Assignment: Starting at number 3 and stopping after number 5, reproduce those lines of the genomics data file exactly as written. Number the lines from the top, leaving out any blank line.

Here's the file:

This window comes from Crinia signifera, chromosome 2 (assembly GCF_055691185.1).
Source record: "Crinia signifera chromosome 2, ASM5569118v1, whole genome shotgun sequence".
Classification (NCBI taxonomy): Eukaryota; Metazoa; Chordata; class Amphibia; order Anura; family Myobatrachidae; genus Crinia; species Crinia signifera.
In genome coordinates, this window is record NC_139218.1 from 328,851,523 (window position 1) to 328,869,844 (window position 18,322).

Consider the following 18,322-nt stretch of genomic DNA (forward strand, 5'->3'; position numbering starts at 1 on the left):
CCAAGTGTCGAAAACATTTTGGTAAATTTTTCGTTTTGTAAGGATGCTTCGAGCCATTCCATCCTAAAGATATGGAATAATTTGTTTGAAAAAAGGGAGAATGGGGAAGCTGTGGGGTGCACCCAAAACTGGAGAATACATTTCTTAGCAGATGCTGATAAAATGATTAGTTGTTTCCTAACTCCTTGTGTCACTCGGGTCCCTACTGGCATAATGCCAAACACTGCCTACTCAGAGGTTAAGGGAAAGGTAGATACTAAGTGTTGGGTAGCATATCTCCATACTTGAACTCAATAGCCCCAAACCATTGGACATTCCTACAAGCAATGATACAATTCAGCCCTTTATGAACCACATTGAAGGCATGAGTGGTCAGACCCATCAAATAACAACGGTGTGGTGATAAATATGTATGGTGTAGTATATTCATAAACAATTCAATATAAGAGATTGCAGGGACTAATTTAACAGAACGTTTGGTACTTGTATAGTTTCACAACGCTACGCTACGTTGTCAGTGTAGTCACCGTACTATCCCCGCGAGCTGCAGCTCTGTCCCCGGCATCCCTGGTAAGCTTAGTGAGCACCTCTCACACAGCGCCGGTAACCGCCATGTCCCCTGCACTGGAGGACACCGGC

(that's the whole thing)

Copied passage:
Classification (NCBI taxonomy): Eukaryota; Metazoa; Chordata; class Amphibia; order Anura; family Myobatrachidae; genus Crinia; species Crinia signifera.
In genome coordinates, this window is record NC_139218.1 from 328,851,523 (window position 1) to 328,869,844 (window position 18,322).

Consider the following 18,322-nt stretch of genomic DNA (forward strand, 5'->3'; position numbering starts at 1 on the left):